Within three months of the end of the war on the periphery where there was about two and a half million refugees from Rwanda within 20 kilometers of the border mostly. There was over $3 billion of aid that was pouring in. Nothing inside where I had a million and a half people displaced who were dying of cholera and everything else. But on the periphery everybody was there, cameras were there, there was over-aid there, $3 billion dollars in aid. I couldn’t get $200 million to bring a decent force in.
Now, first of all that is not good business planning. It’s stupid. Secondly, where in the hell is all that aid money going? What is the principle behind it? Stay out and then Pontius Pilate your way with billions of dollars of aid and hopefully, as President Clinton did when he went through Rwanda, I believe, in 1998 if I’m not mistaken, landed at the airport, kept the engines of Air Force One running, spent a couple hours in the airport terminal, said he was sorry, said he didn’t know.
Said he didn’t know. I saw the electronic aircraft of NATO. I spent my life in NATO flying up there and all they use was Motorolas and not highly sophisticated crypto. Saying he didn’t know, saying he was sorry, and then flying to South Africa and spending four days there. Racism, the fundamental belief that exists that all people are not equal, is going to slaughter millions for years to come.
I would contend that even today after the very delayed effort in getting into Sierra Leone where I’ve been recently with war-affected children, I believe today if some outfit decided to go into Rwanda and eliminate the 320-odd blue-back mountain gorillas that Dian Fossey paid with her life to protect, if some outfit decided to want to eliminate them and eliminate a species on earth there would be today more of an effort, more of an involvement by people just like you and me and many others than there would be if they’re slaughtering them again by the thousands in that same country.
TED KOPPEL: That’s not a hypothetical, General Dallaire. That’s a reality. I was in Congo last August where over the past three and a half years two and a half million people have died of war- related causes. There are seven separate armies fighting in that country to this day even though there are peace talks going on. And in point of fact it wasn’t the blue-back gorillas. It was the silver-back gorillas.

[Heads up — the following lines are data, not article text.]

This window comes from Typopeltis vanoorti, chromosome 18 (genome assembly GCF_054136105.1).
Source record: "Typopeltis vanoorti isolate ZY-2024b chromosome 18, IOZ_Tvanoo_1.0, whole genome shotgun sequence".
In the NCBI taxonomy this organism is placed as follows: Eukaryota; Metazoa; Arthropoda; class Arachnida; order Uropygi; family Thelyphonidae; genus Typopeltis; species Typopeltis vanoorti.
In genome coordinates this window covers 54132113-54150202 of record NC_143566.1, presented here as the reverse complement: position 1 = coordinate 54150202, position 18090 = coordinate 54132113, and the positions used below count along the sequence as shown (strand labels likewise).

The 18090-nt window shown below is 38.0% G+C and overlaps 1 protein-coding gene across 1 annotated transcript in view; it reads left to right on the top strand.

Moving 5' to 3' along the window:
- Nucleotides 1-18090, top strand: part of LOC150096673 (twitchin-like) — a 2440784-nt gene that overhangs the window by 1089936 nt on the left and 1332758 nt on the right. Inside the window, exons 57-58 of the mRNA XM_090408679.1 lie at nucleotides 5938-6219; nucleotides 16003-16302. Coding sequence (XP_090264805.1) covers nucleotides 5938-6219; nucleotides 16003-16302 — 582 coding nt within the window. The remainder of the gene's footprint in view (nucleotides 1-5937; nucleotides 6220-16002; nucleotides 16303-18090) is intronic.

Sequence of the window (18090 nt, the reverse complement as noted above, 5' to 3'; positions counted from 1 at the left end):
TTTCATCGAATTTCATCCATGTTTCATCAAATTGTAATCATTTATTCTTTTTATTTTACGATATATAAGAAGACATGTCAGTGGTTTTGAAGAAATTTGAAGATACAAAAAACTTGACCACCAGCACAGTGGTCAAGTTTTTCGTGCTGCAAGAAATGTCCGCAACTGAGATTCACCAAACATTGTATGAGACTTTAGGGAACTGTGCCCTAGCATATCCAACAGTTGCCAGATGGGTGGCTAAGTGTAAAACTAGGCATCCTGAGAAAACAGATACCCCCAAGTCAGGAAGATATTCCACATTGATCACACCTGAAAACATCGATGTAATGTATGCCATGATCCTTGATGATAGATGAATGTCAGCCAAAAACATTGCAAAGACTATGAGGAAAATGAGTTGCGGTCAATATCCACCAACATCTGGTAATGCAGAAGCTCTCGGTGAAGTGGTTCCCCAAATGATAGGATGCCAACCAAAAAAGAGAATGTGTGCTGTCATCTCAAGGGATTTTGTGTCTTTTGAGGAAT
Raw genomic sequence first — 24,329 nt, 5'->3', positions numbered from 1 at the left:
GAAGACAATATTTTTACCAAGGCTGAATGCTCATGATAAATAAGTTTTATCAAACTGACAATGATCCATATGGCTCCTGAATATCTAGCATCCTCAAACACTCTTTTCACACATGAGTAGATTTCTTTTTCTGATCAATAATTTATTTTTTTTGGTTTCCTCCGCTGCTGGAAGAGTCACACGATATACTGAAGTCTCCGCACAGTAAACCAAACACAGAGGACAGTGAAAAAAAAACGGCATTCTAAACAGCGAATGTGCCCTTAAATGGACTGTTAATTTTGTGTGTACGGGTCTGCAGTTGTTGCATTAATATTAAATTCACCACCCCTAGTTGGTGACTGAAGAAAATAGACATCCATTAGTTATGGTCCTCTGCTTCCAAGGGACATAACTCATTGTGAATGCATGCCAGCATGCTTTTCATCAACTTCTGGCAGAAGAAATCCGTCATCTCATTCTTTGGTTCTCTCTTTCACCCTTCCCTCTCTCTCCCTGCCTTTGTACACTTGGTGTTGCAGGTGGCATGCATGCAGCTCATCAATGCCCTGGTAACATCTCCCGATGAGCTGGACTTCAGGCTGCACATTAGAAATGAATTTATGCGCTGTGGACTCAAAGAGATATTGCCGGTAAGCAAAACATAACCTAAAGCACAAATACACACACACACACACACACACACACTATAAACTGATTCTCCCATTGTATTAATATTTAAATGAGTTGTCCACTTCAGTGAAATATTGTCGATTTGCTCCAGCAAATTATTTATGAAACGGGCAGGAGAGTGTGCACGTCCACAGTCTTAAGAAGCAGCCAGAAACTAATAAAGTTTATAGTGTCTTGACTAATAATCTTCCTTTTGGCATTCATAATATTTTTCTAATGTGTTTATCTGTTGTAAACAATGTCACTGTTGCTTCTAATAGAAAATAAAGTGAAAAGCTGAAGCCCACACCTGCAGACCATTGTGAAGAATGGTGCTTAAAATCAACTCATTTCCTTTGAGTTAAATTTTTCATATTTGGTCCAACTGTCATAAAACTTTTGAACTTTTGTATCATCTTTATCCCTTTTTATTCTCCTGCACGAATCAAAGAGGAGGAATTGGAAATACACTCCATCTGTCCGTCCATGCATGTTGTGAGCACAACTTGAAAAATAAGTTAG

ROMÉO DALLAIRE: Sorry.
TED KOPPEL: There was more concern about the silver-back gorillas. The frustration -- because we went to that particular part of the Congo -- the frustration of people there who say can’t you get any people to be worried about the men, women, and children who are dying here. All anybody wants to talk about is the gorillas.
We’ve already run through an hour, believe it or not. Let me just ask you three more questions here that I’ve got.
ROMÉO DALLAIRE: Well, I was just going to say that Kofi Annan in that same winter of ’93-’94 --
TED KOPPEL: This is a Kofi Annan question. Let me ask you the question.
ROMÉO DALLAIRE: Then I’ll make my point anyway.
TED KOPPEL: I was going to say you can give me the answer and then I’ll ask the question. At the time of the genocide in Rwanda, Kofi Annan was in charge of UN peacekeeping operations. What responsibility do you think he bears and in your view has the UN done enough to accept its responsibility?
ROMÉO DALLAIRE: I also got that question when he got the Nobel peace prize and it is my belief that the Department of Peacekeeping Operations was overwhelmed. It was overwhelmed, it was tired, and it was playing by the rules because the whole Western world was gun-shy and it was standing there with nobody wanting to play. And so it reacted under the influence of the Secretary-General, which in itself is another story of the time, and the Security Council, and the permanent five, and in particular UK, France, and the US. They did not move the yardsticks in that zone of the world at that time.
So DPKO, its only fallback was to play by the rules as it was imposed on it by the nations who provided the troops and the resources for that mission. So that’s what they did and that was simply not enough. And nobody, nobody took the chains off of Kofi Annan, Iqbal Riza, or General Bari to be able in fact to do more.
So I don’t say they were failures. I don’t say that they didn’t do a good job. I’m just saying that with all those missions and with the restrictions imposed on it there were countries that were not going to provide any money to that mission. The chief of staff of the army came to visit me before the war and said, “General, do you know what your mission is?” And I’d say, “General, yes.” “Well, let me tell you what your mission is.” And they would tell me that my mission was to guarantee that all my soldiers would come back home safely and I’d tell them, “You’re on the wrong mission.”